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The macroeconomics of climate change: a review of existing techniques to model the impacts of climate change and the role of adaptation - CA0402

The project surveys state-of-the-art research on the macroeconomic effects of climate change on advanced economies like the UK, and how adaptation can help to manage these.
Over the last decade a technical literature has emerged which engages with the various potential macroeconomic effects of climate change. Models applying a wide variety of methodological approaches have been developed in an attempt to predict and quantify the impact of global warming on the economy. While significant progress has been made, the literature remains inaccessible to a non-specialist audience.
Two recent developments have indicated that a more thorough and widespread understanding of these models could greatly improve environmental and economic decision making. First, it has become clear that whether or not these models take into account the existence of ‘disaster’ scenarios – high impact, low probability events – can greatly affect the extent to which costly ameliorative actions are desirable. Second, as the reality of significant global warming draws closer, the potential of adaptation for minimising the macroeconomic and social damage of climate change has become a key policy concern.
The project will culminate in the production of a report that collects the relevant evidence in a comprehensive and accessible clear document, aiding future policy making. It will also assess how fit for purpose the evidence is in showing the economic impact of climate change on the UK and how adaptation can reduce it.
First, the theoretical groundwork for thinking about the macroeconomics of climate change is summarised, along with the key features of adaptation. For instance, the aspects of climate change most relevant to economic performance will be outlined, along with their hypothesised relationships to key economic variables. The different concepts of adaptation are explained, including autonomous versus planned adaptation and adaptation with fixed capital versus adaptation with variable capital.
Second, the project considers the different modelling approaches that have been used to engage with this problem, the estimates resulting from each approach and the strengths and limits of different methods of modeling. This includes estimates from bottom-up, sector-specific models, integrated assessment models and computable general equilibrium models.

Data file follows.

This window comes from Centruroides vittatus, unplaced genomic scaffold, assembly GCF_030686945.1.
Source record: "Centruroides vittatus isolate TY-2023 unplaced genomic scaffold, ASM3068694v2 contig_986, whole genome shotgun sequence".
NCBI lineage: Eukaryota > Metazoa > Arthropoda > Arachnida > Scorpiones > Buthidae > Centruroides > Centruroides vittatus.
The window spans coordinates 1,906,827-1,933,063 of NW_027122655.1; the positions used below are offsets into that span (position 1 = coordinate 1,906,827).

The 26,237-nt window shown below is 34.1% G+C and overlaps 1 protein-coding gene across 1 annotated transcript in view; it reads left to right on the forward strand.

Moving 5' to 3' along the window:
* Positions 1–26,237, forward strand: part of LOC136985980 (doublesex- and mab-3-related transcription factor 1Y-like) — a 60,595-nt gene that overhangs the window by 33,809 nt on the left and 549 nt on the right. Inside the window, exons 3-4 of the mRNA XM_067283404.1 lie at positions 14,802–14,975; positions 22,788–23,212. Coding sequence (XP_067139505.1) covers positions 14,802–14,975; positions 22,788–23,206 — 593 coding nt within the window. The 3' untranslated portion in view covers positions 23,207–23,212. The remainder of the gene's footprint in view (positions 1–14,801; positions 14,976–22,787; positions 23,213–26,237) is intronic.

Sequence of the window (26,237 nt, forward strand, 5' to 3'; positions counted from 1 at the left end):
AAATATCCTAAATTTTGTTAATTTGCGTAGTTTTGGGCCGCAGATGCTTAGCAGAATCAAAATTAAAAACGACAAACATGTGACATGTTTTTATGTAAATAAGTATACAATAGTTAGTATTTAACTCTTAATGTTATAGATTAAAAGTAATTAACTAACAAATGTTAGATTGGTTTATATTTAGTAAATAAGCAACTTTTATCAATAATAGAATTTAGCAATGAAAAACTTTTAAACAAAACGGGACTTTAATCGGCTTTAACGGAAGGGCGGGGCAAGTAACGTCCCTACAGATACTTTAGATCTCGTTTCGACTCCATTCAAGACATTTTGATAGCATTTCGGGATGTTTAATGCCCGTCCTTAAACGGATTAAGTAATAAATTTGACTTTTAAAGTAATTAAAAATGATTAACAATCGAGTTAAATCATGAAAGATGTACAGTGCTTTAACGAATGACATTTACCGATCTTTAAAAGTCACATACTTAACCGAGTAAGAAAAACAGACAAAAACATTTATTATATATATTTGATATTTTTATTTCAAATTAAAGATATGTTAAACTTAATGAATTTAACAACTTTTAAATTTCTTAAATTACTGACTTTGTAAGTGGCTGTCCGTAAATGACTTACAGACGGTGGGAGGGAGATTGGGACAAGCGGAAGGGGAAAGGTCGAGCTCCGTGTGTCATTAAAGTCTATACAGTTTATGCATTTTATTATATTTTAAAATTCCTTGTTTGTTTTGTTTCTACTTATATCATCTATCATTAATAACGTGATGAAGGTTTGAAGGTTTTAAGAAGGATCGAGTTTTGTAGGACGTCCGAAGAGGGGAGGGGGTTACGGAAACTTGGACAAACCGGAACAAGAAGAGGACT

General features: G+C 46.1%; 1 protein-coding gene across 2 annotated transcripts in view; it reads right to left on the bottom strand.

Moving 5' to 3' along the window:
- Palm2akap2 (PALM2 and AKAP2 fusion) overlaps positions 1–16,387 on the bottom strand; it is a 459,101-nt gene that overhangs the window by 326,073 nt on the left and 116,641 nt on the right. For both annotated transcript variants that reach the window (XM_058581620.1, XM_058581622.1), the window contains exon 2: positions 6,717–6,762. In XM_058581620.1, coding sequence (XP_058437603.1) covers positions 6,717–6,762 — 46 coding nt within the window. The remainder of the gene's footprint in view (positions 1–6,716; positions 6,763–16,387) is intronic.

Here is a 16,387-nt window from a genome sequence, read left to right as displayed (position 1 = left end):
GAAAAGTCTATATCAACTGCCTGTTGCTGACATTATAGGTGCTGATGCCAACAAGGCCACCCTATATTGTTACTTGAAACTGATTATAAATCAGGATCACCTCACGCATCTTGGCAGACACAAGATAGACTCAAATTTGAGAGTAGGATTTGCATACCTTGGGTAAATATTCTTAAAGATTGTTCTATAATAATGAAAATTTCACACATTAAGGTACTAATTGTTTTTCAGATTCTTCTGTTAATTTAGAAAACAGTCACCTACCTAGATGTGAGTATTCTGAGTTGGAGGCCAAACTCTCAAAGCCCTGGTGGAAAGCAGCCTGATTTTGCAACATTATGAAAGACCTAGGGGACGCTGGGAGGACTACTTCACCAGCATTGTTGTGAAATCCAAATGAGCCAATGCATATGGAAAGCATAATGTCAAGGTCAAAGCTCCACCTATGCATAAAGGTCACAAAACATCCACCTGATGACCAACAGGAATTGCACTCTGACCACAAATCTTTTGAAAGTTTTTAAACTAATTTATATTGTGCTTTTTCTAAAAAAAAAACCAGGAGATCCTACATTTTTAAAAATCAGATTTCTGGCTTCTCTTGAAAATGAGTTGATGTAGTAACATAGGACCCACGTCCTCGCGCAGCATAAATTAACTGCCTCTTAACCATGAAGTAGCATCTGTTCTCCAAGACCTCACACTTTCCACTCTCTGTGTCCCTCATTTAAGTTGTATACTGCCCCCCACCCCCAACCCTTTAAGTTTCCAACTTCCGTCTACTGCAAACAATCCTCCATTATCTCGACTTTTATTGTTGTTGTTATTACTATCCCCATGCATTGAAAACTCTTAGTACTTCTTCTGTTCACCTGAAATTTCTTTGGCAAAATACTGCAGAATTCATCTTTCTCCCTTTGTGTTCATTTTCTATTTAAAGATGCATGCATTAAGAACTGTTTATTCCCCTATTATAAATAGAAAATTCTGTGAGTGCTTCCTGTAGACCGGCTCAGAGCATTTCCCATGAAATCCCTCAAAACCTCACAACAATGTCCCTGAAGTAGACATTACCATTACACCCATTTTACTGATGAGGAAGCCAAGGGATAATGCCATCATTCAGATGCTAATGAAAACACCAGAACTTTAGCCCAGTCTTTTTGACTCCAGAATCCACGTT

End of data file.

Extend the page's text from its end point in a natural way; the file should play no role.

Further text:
Finally, there are proposals for quantifying the value of adaptation based on the use of macroeconomic modeling. Throughout, the key role played by assumptions concerning high impact, low probability events will be emphasized. The result is an accessible source of the most relevant and up-to-date information on the interactions between climate change and the macroeconomy, and what this implies for our thinking on adaptation.
The aim of this project is to provide a comprehensive review of the current modelling techniques that exist to model the macroeconomic impact of climate change with and without adaptation. The focus of attention will be on integrated assessment models, general equilibrium models (e.g. computational and dynamic stochastic) and partial equilibrium models.
The review must analyse how adaptation can be incorporated into climate change modelling. If no prior literature exists on adaptation for specific models then recommendations should be made on how adaptation can be conceptually incorporated into the current economic framework.
Furthermore, an appraisal of the strengths and limitations of each modelling technique must be included. Particular attention should be placed on the sensitivity of each of the models to a) their underlying assumptions and b) low probability, high impact events. On this basis a set of recommendations should conclude for what purpose each model might best be used by Defra for future research projects.
The review will be a plain English document for policy officials. Technical information will be provided as part of an annex. The research will be used to inform and provide recommendations to policymakers on the most appropriate direction of future research projects on the macroeconomics of climate change and the economic value to the UK of adaptation.
Project Documents
• FRP - Final Report : The Macroeconomics of Climate Change Final Report, May 2013 (CA0402)   (1152k)
Time-Scale and Cost
From: 2012

To: 2013

Cost: £39,220
Contractor / Funded Organisations
Vivid Economics Ltd